With an enrollment of 48,098 students, Portland Public Schools (PPS) is the largest school district in the Pacific Northwest. Statistics indicate that by October 1st, 2013, the student populations of PPS was 55.8 percent white. Individuals of other races and ethnicities accounted for 44.2 percent of the student population. These Asian, Black/African-American, Hispanic/Latino, Native American/Alaska Native, Native Hawaiian/other Pacific Islander students, and multi-racial students have contributed to PPS’s distinction of being the largest and most diverse district in the statei.
Diversity is as much an asset in the classroom as an effective teacher. Experiencing diversity, students learn to be better citizens of the world, to respond to the humanity of other races, ethnicities, and cultures, and to view 21st century challenges with a broader perspective. But here in Portland and in cities nationwide, the students contributing to diversity in classrooms are facing a social injustice, what PPS calls a “historic” gap in achievement compared to white students.
A 2011 policy adopted by PPS called the achievement gap “unacceptable” and stated that it was “the responsibility of our school district to give each student the opportunity and support to meet his or her highest potentialii.” Portland State University professors Drs. Moti Hara and Esperanza De La Vega have formed an Equity Research Partnership with researchers in PPS’s Department of Research, Evaluation, and Assessment (REA) and Office of Equity & Partnerships to study the efficacy of the implementation of culturally responsive strategies intended to raise the achievement level and attain educational equity amongst students of all races and ethnicities.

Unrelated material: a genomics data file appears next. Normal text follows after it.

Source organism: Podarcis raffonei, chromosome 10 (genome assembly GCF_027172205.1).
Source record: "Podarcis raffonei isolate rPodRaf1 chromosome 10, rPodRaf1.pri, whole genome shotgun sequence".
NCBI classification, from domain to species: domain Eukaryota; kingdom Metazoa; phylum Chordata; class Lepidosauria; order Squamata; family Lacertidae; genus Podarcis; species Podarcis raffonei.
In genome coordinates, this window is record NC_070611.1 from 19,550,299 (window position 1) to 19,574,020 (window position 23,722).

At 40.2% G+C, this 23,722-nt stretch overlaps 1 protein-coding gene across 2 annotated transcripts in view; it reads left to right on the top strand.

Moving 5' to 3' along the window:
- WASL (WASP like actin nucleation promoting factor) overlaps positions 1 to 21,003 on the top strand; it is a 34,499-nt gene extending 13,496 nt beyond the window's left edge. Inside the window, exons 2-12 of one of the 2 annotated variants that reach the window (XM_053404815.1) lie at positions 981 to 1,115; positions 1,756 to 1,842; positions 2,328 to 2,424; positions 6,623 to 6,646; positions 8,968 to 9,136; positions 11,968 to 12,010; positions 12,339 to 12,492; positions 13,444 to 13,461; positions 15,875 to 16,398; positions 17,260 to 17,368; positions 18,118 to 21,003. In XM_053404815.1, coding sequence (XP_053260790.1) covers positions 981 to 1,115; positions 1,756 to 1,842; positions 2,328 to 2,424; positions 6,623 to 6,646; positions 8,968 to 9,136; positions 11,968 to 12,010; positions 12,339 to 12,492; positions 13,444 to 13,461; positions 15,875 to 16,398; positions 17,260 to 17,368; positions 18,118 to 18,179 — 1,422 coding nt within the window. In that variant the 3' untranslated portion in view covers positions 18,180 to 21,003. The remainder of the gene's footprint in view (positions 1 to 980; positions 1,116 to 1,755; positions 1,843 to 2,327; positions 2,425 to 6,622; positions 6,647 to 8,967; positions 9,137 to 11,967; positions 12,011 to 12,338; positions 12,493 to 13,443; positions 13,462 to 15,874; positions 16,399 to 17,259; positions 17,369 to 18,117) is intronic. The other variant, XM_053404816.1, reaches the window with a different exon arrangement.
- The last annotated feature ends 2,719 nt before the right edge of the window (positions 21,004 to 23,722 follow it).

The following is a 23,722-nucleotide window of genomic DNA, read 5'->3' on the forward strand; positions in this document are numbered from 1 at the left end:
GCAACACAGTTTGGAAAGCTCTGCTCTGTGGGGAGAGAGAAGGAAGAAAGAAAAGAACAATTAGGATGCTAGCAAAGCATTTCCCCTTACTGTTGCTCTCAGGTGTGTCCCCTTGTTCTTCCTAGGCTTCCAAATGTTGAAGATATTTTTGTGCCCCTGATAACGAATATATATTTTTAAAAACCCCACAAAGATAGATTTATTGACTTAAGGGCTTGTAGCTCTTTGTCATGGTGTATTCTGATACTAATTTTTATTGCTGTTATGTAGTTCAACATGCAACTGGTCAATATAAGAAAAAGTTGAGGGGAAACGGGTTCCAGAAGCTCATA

Drs. De La Vega and Hara are experts in qualitative and quantitative research methods respectively. They bring to the partnership the tools and skillsets to identify the connections between equitable and culturally responsive practices and student outcomes at the school-wide level. They use their talents to inform individual schools, districts, and the state of the contextual elements that contribute to improved student performance. As each school has its own unique circumstances and there is no single solution to closing the achievement gap, Hara and De La Vega are a valuable resource to state and local organizations committed to serving all of Oregon’s students.
In a previous collaboration, the PSU Funded ‘Closing the Achievement Gap’ (CTAG) study, De La Vega and Hara provided the Oregon Department of Education (ODE) with valuable contextual data on 13 schools across the state credited with successfully improving student assessment resultsiii. That work was the foundation of what is now the ODE Office of Education Equity-funded PSU-PPS Equity Research Partnership.
Using longitudinal data collected by PPS in annual Equity and Safe and Civil Schools surveys, Hara and De La Vega and their collaborators from REA will begin to study the role of culturally responsive pedagogy and practices in closing the achievement gap at selected PPS schools. The two will also work with PPS to revise and update the annual Equity Survey distributed to PPS school staff and administrators. According to a June 2012 summary report of results of the Equity Survey, the survey’s purpose is “to better understand the extent to which schools employ equitable and inclusive practices” in order to reach the stated goal of achieving and maintaining “racial equity in educationiv.”